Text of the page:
This is the first article about eBay where the editors haven't spelt (yes, "spelt" not "spelled") the company name as "Ebay".

    Somehow, they alway (well, almost always) manage to correctly spell iMac, iPod and iTunes, but eBay, nVidia and ATi often become "Ebay", "Nvidia" and "ATI". It would be nice to think that this article was the start of a trend but I seriously doubt it.
    • ATI is spelled ATI. check it out at www.ati.com

      just because the logo looks like ATi doesn't mean it's spelled like that, otherwise Disney would be spelled Disnep
  • *blink* (Score:5, Funny)

    by Daniel (1678) <[gro.naibed] [ta] [sworrubd]> on Wednesday January 28, 2004 @09:04AM (#8112021)
    experts say the Internet -- with its discussion boards, blogs and self-published articles -- is a treasure trove of bad spelling.

    They had to ask experts?

    Daniel
  • by Prien715 (251944) <agnosticpope@g[ ]l.com ['mai' in gap]> on Wednesday January 28, 2004 @09:05AM (#8112022) Journal
    Making money off of mispellings? Slashdot's been doing it for years!
  • Case in point: a copy of the Mohawks' "The Champ" - a famous funk record that has been heavily sampled by many greats (including the organ from "let your backbone slide.) A mint condition white (promo) label pressing, neighborhood $450-$500, was had by me for $47 because the auction title read "Mohewks." Sweet!
  • by servognome (738846) on Wednesday January 28, 2004 @09:08AM (#8112051)

    Homer: "Look at these low, low prices on famous brand name electronics!"
    Bart: "Don't be a sap, Dad. These are just crappy knock-offs."
    Homer: "I know a genuine Panaphonics when I see it. And look, there's Magnetbox, and Sorny!"
  • by Pedrito (94783) on Wednesday January 28, 2004 @09:18AM (#8112112) Homepage
    I remember back in the early days of the web, when it was just becoming popular, that John Dvorak hailed it as the coming of true mass literacy. His belief was that with so many average every day citizens posting web pages, surely this would lead to increased literacy.

    It couldn't have been a year later that he retracted that prediction and instead said that the web has proven just how illiterate Americans (and I presume others) are.

    Anyway, just thought I'd toss in my little anecdote.
  • feedback loop (Score:5, Interesting)

    by ScottSpeaks! (707844) * on Wednesday January 28, 2004 @09:20AM (#8112136) Homepage Journal
    "Before the Internet came along, poor spelling by the public was by and large not exposed,"

    Just as importantly, it wasn't reinforced. Kind of like the lady who felt reassured by seeing "chandaleer" on hundreds of web sites, people whose reading consists primarily of web pages, e-mail, and chat (rather than books vetted by proofreaders) are learning to spell incorrectly. It's like the blind leading the blind. I've got nothing against spelling changes in principle; language is going to evolve. But this seems more like a case of language forking, almost geometrically.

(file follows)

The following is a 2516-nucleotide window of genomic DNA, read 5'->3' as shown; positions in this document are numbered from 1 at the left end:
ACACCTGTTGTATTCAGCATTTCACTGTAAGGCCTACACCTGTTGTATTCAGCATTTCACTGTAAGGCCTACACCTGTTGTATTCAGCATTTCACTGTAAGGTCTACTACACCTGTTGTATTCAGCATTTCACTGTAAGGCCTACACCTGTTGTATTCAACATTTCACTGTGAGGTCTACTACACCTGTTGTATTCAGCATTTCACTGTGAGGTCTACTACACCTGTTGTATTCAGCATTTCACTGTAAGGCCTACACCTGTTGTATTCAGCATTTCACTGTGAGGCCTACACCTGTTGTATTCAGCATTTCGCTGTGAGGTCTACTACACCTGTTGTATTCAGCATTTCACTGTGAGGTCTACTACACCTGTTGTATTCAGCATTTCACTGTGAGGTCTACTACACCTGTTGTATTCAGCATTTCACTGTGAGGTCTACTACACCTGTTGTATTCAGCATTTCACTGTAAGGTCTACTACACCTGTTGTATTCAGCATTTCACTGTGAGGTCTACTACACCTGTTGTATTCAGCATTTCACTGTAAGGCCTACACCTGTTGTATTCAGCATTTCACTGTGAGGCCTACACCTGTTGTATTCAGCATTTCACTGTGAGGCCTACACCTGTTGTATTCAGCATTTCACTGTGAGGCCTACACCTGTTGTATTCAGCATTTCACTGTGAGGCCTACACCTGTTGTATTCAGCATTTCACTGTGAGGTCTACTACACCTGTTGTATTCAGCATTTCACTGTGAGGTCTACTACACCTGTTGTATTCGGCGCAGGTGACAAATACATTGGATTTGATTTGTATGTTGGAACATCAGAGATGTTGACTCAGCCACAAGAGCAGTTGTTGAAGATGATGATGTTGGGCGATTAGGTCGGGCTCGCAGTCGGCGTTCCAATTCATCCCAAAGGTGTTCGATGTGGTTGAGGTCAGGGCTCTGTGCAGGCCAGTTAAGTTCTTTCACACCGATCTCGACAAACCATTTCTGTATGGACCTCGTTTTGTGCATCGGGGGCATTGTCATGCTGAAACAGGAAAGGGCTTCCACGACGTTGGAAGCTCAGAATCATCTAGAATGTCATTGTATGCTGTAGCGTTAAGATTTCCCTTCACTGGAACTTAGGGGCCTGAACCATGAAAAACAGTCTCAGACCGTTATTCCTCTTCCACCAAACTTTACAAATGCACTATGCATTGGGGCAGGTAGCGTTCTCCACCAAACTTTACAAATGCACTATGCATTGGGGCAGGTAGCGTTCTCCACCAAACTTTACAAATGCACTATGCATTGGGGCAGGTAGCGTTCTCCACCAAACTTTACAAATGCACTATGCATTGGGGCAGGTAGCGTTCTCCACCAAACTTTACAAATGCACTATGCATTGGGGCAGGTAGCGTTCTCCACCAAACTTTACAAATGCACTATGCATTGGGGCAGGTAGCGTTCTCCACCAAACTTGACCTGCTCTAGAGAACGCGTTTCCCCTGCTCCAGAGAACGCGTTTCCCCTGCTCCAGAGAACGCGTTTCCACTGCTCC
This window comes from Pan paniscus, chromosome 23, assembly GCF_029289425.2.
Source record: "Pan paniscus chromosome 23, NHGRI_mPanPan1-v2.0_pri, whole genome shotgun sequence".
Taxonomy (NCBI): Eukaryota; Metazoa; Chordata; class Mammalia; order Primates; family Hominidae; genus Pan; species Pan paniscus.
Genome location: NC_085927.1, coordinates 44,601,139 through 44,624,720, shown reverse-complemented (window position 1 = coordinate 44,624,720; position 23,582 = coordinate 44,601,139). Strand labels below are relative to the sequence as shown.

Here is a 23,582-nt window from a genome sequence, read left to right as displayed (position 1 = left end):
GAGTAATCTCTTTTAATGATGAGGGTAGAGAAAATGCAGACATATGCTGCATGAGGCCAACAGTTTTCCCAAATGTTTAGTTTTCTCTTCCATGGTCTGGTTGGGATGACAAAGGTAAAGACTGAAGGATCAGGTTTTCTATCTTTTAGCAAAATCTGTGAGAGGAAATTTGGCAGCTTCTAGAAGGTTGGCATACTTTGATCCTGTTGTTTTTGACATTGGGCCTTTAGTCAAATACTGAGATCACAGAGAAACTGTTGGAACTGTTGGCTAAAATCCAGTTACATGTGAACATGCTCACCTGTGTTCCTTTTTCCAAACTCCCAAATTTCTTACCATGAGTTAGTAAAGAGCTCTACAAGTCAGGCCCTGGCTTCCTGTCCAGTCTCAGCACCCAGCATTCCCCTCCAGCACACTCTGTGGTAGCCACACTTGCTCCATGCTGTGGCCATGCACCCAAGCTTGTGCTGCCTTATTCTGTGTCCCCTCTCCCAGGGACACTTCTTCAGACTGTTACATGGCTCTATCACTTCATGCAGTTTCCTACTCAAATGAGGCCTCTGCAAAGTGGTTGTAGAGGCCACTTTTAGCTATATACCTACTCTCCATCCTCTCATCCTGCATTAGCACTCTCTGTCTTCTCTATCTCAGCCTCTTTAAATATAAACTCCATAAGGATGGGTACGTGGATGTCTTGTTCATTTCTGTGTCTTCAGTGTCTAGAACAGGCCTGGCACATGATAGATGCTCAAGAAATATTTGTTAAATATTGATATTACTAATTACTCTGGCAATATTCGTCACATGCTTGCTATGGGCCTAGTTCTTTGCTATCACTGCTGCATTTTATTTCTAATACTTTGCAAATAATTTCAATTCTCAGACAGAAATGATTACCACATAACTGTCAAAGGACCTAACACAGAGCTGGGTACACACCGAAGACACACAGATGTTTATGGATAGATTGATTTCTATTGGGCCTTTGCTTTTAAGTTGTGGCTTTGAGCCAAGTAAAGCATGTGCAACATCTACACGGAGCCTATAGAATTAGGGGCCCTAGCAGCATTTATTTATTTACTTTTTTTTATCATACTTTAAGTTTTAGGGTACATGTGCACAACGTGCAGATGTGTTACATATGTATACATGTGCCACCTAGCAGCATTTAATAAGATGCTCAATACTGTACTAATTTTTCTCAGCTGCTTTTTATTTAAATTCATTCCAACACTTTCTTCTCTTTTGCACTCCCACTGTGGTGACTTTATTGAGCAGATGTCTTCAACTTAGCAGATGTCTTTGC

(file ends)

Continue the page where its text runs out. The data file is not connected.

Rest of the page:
Ironically, the internet seems to be taking us back a few centuries, to the days before English spellings were standardized by the likes of Webster and other lexicographers. Which was fine back when all parsing of text was done by humans, who could easily figure out that "Thomas Smith" and "Tomas Smythe" were the same person. But as this article points out, it can be a problem when more literal computers are concerned.

    • Re:feedback loop (Score:3, Interesting)

      by saskboy (600063)
      On eBay, a "feedback loop", is known as Bid shilling.

      "Bid on my items, and I'll bid on your's" kinda thing. The last Power Seller of the Month was caught doing this by people on eBay's discussion boards. eBay had to remove his distinction, but they've yet to suspend him last I checked. One of his IDs has 'Blackmarket' in the word.
  • How is this different to domain name 'squatters ' (loost term) using a domain name similar to a more popular website. Or advertising free porn to get email addresses in spam...

    This is usually done by somebody in a related field, but not always. [gnu.com]And is usually to the detriment of the more popular website

    On eBay, this is used in the same way as putting random phone models after your Nokia phone so that it comes up in a search. Or the stupid people who want to sell you an ebook on how to get an XBOX for 2

  • Here's [ebay.com] a great item, a set of olympic dimonds from the 1953 olympics in... Hungery.
  • Konqueror in the upcoming KDE 3.2 has spell checking and highlighting in text forms [kde.org].
  • who the hell searches for L@@K anyways? what a waste of characters.